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Isn't "only" supposed to be in front of a singular noun? I think means in this sentence means the way of doing something. Wouldn't putting only in front of it make the sentence into something like the only way of many?

Looking back now, I can see why the Exchanges became so important to us. For a start, they were our only means, aside from the Sales—the Sales were something else, which I’ll come to later—of building up a collection of personal possessions.

Novel - Never Let Me Go, Kazuo Ishuguru.

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    mean = querer decir; here=manera
    – Lambie
    Commented Sep 14, 2020 at 15:50
  • Yes, you're completely correct, Camillo. (You may have been confused by the interjection in dashes? Just delete the interjection, and you will see it easily.)
    – Fattie
    Commented Sep 14, 2020 at 17:52

2 Answers 2

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From Dictionary.com:

means / (miːnz) /

noun

1 (functioning as singular or plural)

the medium, method, or instrument used to obtain a result or achieve an end

a means of communication

As indicated in the definition and its example above, “means” can be singular even though it ends in “s”. You have to look at context to figure out which it is.

In your example, it’s not completely clear. “The Exchanges” might be a single joint means, or they might each be separate means. If the author had used “way” or “ways”, we’d know for sure. But it turns out not to matter.

“Only” is more often used with singular nouns, but it can be used with plural nouns as well. For instance, I have only two weeks left to file my taxes.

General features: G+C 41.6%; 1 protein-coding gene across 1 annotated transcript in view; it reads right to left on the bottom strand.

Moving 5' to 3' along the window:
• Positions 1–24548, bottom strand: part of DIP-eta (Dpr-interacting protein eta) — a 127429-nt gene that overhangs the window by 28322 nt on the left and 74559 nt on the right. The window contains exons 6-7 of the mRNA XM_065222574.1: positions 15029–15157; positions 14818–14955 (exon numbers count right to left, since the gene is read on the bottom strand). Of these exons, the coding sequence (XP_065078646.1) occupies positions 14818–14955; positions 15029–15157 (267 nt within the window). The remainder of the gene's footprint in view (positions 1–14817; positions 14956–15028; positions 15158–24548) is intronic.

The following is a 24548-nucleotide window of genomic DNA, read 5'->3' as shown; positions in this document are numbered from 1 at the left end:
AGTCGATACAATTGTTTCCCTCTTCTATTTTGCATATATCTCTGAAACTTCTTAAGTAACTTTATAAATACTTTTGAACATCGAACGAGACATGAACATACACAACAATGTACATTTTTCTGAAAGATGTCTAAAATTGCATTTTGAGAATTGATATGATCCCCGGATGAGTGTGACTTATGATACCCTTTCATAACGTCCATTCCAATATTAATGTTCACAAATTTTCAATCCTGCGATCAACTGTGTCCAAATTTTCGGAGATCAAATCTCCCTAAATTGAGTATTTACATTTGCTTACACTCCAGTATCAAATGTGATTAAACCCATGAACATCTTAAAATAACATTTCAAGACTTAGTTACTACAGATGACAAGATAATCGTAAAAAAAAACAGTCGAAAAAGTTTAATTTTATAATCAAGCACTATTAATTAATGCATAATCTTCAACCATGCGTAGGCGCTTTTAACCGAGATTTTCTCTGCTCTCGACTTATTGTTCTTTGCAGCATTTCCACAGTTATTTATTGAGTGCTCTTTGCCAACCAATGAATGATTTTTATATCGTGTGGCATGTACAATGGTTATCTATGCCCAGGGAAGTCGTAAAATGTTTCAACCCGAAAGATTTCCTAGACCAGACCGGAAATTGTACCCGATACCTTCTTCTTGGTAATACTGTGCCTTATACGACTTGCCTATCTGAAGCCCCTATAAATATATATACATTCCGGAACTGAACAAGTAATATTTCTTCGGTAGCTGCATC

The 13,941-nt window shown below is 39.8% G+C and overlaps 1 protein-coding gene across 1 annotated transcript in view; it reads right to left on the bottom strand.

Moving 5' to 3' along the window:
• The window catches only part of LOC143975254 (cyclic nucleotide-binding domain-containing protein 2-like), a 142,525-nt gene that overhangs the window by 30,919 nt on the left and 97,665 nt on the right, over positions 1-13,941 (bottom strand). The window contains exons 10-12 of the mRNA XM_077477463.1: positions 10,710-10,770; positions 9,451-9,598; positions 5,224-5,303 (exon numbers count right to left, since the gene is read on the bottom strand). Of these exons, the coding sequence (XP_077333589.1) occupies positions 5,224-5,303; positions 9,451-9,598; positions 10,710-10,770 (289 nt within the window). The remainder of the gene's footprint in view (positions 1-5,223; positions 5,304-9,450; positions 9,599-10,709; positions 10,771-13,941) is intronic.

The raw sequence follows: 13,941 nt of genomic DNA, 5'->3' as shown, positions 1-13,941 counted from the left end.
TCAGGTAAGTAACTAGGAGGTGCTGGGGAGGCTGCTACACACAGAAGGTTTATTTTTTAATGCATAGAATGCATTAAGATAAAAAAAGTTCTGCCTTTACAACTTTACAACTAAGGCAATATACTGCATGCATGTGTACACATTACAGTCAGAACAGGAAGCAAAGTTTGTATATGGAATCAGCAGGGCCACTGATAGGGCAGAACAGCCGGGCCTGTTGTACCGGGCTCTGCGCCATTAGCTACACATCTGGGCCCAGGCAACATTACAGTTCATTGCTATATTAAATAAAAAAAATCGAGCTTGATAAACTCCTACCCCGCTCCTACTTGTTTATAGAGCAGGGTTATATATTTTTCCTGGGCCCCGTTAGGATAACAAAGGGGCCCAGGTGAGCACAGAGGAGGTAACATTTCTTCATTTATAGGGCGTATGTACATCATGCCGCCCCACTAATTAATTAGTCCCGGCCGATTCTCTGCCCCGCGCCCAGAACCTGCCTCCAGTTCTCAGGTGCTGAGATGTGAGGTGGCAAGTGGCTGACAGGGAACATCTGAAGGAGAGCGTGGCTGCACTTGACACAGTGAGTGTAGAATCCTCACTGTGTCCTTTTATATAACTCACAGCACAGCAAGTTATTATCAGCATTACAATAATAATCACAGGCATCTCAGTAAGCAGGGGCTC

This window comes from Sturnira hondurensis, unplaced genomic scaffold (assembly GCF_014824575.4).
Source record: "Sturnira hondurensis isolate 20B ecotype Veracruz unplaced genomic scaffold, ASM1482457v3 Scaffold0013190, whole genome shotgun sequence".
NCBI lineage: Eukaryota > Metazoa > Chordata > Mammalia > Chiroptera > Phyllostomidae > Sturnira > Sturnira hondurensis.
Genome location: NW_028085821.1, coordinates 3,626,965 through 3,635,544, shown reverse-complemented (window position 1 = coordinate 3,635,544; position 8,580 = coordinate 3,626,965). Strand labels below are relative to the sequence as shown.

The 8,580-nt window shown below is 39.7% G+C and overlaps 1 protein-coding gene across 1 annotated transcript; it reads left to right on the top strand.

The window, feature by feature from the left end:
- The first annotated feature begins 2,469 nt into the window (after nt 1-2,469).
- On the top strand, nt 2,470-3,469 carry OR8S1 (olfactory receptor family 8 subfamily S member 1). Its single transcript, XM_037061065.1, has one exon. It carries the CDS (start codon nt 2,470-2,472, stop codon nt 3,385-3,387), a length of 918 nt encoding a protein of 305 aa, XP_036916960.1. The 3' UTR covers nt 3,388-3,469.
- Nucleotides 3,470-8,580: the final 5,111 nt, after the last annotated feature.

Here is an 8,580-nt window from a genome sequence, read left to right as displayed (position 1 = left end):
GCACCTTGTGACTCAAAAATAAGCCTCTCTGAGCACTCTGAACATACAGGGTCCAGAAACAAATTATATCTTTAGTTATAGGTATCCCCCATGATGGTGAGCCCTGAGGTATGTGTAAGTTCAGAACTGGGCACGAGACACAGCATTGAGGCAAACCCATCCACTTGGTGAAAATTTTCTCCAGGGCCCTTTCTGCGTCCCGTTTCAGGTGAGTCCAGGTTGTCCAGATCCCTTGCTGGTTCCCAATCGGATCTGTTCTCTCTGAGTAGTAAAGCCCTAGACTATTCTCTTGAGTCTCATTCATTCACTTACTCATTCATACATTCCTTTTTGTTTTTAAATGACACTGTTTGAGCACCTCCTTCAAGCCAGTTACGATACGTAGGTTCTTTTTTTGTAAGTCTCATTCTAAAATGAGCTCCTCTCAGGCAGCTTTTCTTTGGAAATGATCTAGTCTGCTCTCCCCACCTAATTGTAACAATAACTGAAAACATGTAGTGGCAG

So, the sentence works regardless of whether “means” is singular or plural.

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    I disagree that the use is plural in the original. Rather, I read it as the collective singular (eg. "Oranges are not the only fruit.") "Exchanges", as a collection, are a single means to an end. The individual collections are not each an individual means. This is admittedly nit-picky, however!
    – BadZen
    Commented Sep 14, 2020 at 2:18
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    @BadZen Good catch. Better now?
    – StephenS
    Commented Sep 14, 2020 at 2:30
  • @BadZen "Exchanges" is also plural, and it uses the plural pronoun "they" to refer to them.
    – Barmar
    Commented Sep 14, 2020 at 16:47
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    @Barmar "Oranges are interesting, but they are the not only fruit." Fruit is singular. Similarly, "way" works in place of "means" in the original sentence. So, even if "Exchanges" is plural, "means" might not be. Commented Sep 15, 2020 at 3:06
  • "Oranges are interesting" refers to oranges in general. But "The oranges" would be plural. Similarly, "Exchanges" is a reference to exchanges in general, but "the Exchanges" is a specific set of exchanges, and is plural. @BrianMcCutchon
    – Barmar
    Commented Sep 15, 2020 at 5:18
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There is no rule that says "only" must occur before a singular noun. For example, the following sentence is perfectly fine:

Only criminals break the law.

In the sentence in your question, "means" is used to mean "a resource or method with or by which a goal may be achieved".

So if "exchanges" "were our only means... of building up a collection of personal possessions", "we" had no way besides "exchanges" to "build up a collection of personal possessions".

"Our only means" indicates there were no alternatives.

Finally, "means" is not plural above. The following sentence is correct and the article agrees in number:

It is only a means to an end

When "means" is plural, it is spelled just the same. This may be confusing, but some nouns in English just work this way. So, we could also say:

There may not be any means by which to achieve our goal.

In the above sentence, which is also correct, "means" is plural.

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  • In fact, as far as I know, the only time when you would use "mean" without an 's' as a noun would be in mathematics, as a synonym for "average". You would never, for example, say "a mean to an end". Commented Sep 15, 2020 at 15:19

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